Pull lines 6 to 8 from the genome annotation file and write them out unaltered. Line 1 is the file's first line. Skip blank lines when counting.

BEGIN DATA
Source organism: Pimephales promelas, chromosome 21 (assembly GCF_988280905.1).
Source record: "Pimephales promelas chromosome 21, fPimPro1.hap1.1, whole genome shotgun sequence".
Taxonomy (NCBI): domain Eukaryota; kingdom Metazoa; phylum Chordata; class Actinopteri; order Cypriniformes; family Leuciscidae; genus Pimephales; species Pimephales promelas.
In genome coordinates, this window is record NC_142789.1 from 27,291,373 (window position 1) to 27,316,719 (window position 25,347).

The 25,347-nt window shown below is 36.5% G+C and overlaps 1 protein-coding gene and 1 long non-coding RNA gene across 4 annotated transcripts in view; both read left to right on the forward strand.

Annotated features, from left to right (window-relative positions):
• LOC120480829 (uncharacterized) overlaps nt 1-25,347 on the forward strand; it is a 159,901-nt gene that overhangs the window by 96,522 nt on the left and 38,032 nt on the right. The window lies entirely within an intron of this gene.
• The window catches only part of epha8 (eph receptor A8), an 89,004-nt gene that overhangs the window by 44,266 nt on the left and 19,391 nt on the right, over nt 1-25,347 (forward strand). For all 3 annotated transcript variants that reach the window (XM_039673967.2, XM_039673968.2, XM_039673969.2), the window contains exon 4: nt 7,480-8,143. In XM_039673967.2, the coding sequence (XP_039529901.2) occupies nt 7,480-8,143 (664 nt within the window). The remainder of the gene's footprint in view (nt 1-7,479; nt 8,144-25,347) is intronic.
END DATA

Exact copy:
Annotated features, from left to right (window-relative positions):
• LOC120480829 (uncharacterized) overlaps nt 1-25,347 on the forward strand; it is a 159,901-nt gene that overhangs the window by 96,522 nt on the left and 38,032 nt on the right. The window lies entirely within an intron of this gene.
• The window catches only part of epha8 (eph receptor A8), an 89,004-nt gene that overhangs the window by 44,266 nt on the left and 19,391 nt on the right, over nt 1-25,347 (forward strand). For all 3 annotated transcript variants that reach the window (XM_039673967.2, XM_039673968.2, XM_039673969.2), the window contains exon 4: nt 7,480-8,143. In XM_039673967.2, the coding sequence (XP_039529901.2) occupies nt 7,480-8,143 (664 nt within the window). The remainder of the gene's footprint in view (nt 1-7,479; nt 8,144-25,347) is intronic.